Catheter ablation is a technique to eliminate cardiac arrhythmias by selectively destroying a portion of myocardium or conduction system tissue that contains the arrhythmogenic focus. A variety of energy sources can be used with catheter ablation, such as radiofrequency and/or cryotherapy. Radiofrequency ablation is accomplished under fluoroscopy requiring radiation.
Tachyarrhythmias, defined as abnormal heart rhythms with a ventricular rate of 100 or more beats per minute, are frequently symptomatic and may be life threatening. Signs and symptoms related to the tachyarrhythmia may include shock, hypotension, heart failure, shortness of breath, chest pain, acute myocardial infarction, palpitations, and/or decreased level of consciousness, or death.
Supraventricular tachyarrhythmias are rapid arrhythmias that arise above the level of the ventricles. Paroxysmal supraventricular tachycardia (PSVT) arises from abnormal conduction through the atrioventricular (AV) node or through accessory conduction pathways that bypass the AV node. There are several subtypes of PSVT, the most common being atrioventricular nodal reentry tachycardia (AVNRT). Atrial flutter, a specific type of supraventricular tachyarrhythmia, is characterized by regular atrial depolarizations of approximately 300 beats/min. Focal atrial tachycardia usually arises from an abnormal automatic focus or micro-reentry circuits in the right atrium.
Ventricular tachycardia (VT) most commonly occurs in the setting of underlying structural heart disease. VT is usually precipitated by scar tissue in the left ventricle from either a previous myocardial infarction (MI) or from fibrosis of the myocardium that occurs from a cardiomyopathy. Less frequently, certain genetic syndromes (e.g. Brugada syndrome) are associated with ventricular tachyarrhythmias.
Incessant VT, or “ventricular tachycardia storm” refers to tachycardia that occurs more than 3 times in a 24-hour period, often in association with an acute cardiac event such as a MI. VT storm is potentially life-threatening and requires rapid treatment and control.
Cardiac catheter ablation is invasive in that a catheter is passed into the heart via an arm or leg vein and complications may occur. Reported adverse events include vascular injury, perforation of the heart muscle, myocardial infarction (MI), thromboembolism leading to a stroke or transient ischemic attach (TIA), heart failure, and radiation exposure.
NOTE: See policy II-95 for information on catheter ablation for the treatment of atrial fibrillation.
I. Supraventricular Tachyarrhythmia
Catheter ablation may be considered MEDICALLY NECESSARY AND APPROPRIATE for the treatment of supraventricular tachyarrhythmias, due to ANY of the following:
II. Ventricular Tachycardia
Catheter ablation may be considered MEDICALLY NECESSARY AND APPROPRIATE for the treatment of chronic, recurrent, ventricular tachycardia when ALL of the following criteria are met:
III. Ventricular Tachycardia Storm
Catheter ablation for ventricular tachycardia storm may be considered MEDICALLY NECESSARY AND APPROPRIATE when ALL of the following criteria are met:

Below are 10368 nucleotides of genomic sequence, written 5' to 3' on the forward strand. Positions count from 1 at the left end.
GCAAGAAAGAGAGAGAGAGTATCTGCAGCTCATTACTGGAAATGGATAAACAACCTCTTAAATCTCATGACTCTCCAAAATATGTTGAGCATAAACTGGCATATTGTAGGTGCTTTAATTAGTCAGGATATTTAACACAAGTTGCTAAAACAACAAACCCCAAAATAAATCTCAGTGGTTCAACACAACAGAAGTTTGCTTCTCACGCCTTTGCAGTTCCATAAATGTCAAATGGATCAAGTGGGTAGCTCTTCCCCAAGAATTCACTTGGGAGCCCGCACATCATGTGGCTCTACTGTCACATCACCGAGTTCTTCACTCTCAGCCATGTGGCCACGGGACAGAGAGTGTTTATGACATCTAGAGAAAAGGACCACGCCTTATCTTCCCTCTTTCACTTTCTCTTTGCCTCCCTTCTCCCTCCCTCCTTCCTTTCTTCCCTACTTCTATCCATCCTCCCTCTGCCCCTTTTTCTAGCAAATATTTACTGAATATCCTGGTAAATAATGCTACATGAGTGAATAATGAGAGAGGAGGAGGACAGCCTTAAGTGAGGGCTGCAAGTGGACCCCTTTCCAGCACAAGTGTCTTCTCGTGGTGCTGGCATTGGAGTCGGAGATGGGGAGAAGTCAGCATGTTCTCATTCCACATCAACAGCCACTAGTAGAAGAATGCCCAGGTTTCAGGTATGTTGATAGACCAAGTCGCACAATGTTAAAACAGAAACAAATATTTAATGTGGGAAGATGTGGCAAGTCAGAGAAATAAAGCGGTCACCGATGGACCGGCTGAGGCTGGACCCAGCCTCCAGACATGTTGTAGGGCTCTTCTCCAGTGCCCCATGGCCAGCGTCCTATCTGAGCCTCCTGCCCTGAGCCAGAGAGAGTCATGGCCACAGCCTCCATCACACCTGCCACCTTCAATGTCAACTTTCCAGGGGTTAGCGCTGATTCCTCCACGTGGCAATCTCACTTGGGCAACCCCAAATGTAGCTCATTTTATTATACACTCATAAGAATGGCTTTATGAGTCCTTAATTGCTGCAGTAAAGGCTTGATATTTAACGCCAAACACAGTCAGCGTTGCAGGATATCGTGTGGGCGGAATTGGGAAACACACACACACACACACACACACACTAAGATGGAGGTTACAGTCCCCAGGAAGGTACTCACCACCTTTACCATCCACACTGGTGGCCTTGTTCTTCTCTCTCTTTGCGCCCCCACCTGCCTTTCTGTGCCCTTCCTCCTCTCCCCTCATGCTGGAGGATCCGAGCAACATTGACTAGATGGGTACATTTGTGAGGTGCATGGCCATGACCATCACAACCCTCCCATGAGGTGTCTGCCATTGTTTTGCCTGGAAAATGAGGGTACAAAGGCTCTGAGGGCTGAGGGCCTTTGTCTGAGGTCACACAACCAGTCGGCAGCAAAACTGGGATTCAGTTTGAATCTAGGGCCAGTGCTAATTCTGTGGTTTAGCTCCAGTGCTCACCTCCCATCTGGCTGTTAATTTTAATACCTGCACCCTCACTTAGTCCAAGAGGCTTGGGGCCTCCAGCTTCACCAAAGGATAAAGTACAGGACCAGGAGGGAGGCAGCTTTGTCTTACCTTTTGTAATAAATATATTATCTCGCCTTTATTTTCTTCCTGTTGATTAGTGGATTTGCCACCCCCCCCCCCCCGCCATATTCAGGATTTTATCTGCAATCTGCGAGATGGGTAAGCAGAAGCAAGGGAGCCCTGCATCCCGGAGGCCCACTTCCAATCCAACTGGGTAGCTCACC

IV. Catheter ablation for all other tachyarrhythmias is considered EXPERIMENTAL/INVESTIGATIVE due to a lack of clinical evidence demonstrating an impact on improved health outcomes.
No additional statements.
Blue Cross and Blue Shield of Minnesota medical policies apply generally to all Blue Cross and Blue Plus plans and products. Benefit plans vary in coverage and some plans may not provide coverage for certain services addressed in the medical policies. When determining coverage, reference the member’s specific benefit plan, including exclusions and limitations.
Medicaid products may provide different coverage for certain services, which may be addressed in different policies. For Minnesota Health Care Program (MHCP) policies, please consult the MHCP Provider Manual website.
Medicare products may provide different coverage for certain services, which may be addressed in different policies. For Medicare National Coverage Determinations (NCD), Local Coverage Determinations (LCD), and/or Local Coverage Articles, please consult CMS, National Government Services, or CGS websites.
Note that services with specific coverage criteria may be reviewed retrospectively to determine if criteria are being met. Retrospective denial of claims may result if criteria are not met.
Blue Cross and Blue Shield of Minnesota reserves the right to revise, update and/or add to its medical policies at any time without notice. Codes listed on this policy are included for informational purposes only and are subject to change without notice. Inclusion or exclusion of a code does not constitute or imply member coverage or provider reimbursement.
These guidelines are the proprietary information of Blue Cross and Blue Shield of Minnesota. Any sale, copying or dissemination of the medical policies is prohibited; however, limited copying of medical policies is permitted for individual use.
CPT® codes copyright American Medical Association® 2022. All rights reserved.
CDT codes copyright American Dental Association® 2022. All rights reserved.